Still another object of this invention is to provide a method of controlling the flow of gaseous nitrogen from a vessel containing liquid nitrogen in a manner that re duces the requirements for the venting of nitrogen to a minimum.

The apparatus illustrated and disclosed herein, through which the above method of this invention is carried out, provides a new apparatus which also constitutes a step forward in the art of gas distribution. Therefore, the objects of this invention include the specific examples of each of these apparatus as set forth herein.

BRIEF DESCRIPTION OF THE DRAWING FIGURE 1 is a partly diagrammatical and partly schematical representation of the apparatus that provides a means for carrying the method of the present invention into practice;

FIGURE 2 is a partly diagrammatical, partly schematical representation of another means by which the method of the present invention may be carried into practice.

DESCRIPTION OF THE PREFERRED EMBODIMENT Looking to the details of FIGURE 1, there is seen illustrated therein a pair of high pressure cylinders, 10 and 12, each containing gaseous nitrogen and having an outlet 14 and 14', each of which are suitably tied together and to the manifold or flow line 16. The manifold includes a valve 18 that connects the flow line 16 to the flow line 20. Manually actuated valve 22 is located in flow line 20 and connects the manifold to a storage tank 24. The valve 18 includes a motor section 26 which controls the rate of flow through valve 18 in accordance with a predetermined pressure at flow line 28. The valve 18 and motor 26 may be a common diaphragm actuated motor valve that positions valve 18 in accordance with the pressure sensed at flow line 28. A drain valve 30 is suit-- ably disposed at the lower extremity of the storage tank. At the upper extremity of the storage tank there is provided a manually actuated valve 32 through which nitrogen gas may flow to inflating conduit 34 to thereby provide a source of pressurized nitrogen for inflating pneumatic tires. The storage tank 24 and flow line 34 are preferably the existing storage tank and tire inflation apparatus such as commonly found in gasoline filling stations and garages.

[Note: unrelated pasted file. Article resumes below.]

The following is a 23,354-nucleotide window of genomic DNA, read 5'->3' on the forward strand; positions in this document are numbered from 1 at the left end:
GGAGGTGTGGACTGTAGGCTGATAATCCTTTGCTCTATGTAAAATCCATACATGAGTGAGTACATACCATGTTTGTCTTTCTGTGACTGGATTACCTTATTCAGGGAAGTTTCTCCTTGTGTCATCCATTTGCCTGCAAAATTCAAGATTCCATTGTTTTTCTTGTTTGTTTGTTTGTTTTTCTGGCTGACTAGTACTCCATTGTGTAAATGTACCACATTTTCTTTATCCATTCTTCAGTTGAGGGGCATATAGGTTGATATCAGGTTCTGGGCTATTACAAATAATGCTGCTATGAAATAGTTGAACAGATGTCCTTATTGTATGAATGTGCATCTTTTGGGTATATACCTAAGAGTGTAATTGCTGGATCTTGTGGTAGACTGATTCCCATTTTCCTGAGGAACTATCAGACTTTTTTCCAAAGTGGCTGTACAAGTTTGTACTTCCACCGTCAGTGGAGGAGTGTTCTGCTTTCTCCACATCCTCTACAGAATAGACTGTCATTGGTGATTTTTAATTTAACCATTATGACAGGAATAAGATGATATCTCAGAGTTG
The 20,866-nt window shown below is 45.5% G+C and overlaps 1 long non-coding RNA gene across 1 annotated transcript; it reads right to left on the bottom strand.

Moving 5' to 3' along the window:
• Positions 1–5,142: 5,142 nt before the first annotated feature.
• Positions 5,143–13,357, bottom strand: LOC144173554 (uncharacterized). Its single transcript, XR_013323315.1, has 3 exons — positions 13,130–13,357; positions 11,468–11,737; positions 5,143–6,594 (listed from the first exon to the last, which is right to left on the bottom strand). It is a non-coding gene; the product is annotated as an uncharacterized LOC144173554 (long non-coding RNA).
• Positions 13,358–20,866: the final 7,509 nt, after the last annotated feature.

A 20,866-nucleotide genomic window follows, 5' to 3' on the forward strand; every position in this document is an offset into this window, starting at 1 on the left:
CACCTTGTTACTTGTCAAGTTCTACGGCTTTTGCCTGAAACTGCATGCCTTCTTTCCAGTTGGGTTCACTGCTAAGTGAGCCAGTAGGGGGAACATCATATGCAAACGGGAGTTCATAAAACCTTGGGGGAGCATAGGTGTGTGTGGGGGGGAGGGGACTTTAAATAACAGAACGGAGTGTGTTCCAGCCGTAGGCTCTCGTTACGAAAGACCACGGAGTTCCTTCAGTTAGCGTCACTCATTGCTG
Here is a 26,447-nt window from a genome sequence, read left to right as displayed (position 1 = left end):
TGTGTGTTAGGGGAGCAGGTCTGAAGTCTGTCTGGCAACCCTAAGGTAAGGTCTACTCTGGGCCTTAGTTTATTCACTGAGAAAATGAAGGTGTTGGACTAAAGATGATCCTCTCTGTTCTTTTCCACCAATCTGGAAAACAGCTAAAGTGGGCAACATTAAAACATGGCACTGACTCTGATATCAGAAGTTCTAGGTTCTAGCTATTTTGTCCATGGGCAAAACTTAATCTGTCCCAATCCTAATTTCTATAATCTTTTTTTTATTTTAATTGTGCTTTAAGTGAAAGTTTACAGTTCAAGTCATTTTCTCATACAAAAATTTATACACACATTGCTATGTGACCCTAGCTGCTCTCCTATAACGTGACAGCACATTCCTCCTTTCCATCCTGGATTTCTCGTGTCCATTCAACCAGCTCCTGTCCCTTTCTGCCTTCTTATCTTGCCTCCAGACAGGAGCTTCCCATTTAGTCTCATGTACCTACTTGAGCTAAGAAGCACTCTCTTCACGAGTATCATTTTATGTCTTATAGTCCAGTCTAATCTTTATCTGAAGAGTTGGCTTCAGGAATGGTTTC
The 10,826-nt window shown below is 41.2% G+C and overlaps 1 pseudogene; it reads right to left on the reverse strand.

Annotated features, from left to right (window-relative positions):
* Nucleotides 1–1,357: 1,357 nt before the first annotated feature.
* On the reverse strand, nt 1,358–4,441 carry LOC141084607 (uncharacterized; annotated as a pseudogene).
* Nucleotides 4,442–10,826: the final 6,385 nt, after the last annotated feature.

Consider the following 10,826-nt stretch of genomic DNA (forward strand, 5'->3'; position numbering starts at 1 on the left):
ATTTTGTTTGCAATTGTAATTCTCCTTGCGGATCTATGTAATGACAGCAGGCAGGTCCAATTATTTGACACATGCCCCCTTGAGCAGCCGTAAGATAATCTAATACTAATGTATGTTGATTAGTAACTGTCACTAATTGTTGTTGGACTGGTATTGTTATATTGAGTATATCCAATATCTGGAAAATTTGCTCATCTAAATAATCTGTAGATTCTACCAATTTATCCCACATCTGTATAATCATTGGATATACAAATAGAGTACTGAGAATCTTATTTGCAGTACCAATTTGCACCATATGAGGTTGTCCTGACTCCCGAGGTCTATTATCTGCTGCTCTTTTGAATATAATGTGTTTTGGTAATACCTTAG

Looking now to the details of FIGURE 2, wherein there is disclosed an insulated high pressure liquid nitrogen container or vessel 40 that has any desired capacity; from five to one thousands gallons, for example; and includes a fitting 42 that is removably aflixed by a valve 81 to a flow line 44. Flow line 44 provides a source of pressurized gaseous nitrogen to either of two different manifolds. The first manifold includes flow lines 46 and 48 that in turn are connected through the illustrated valve arrangement to where they join at flow line 47 which includes valve 82 which is connected to the flow line 50. Valves 52 and 54 are connected in parallel between flow lines 44 and 47. Valve 52 includes a motor 56 that actuates valve 52 in accordance with the pressure sensed by the pilot at downstream conduit 58. Valve 54 includes a motor 60 that is actuated in accordance with the pressure sensed by the pilot at upstream conduit 62.

The second manifold provides a direct connection from the vessel 40 to the storage tank 64 and includes flow line 44, 48, 49, valve 84, and flow line 50. The second manifold provides a low pressure system, and accordingly, requires a vessel 40 of much lower strength as compared to the first manifold.

Valve 66 provides a drain at the lower extremity of the storage tank. At the upper extremity of the storage tank there is located a valve 68 Within the inflating flow line 70. The flow line 70 provides a pressurized source of nitrogen gas to a conventional inflating means, such as a flexible hose and an air chuck, that is generally found in filling stations or garages.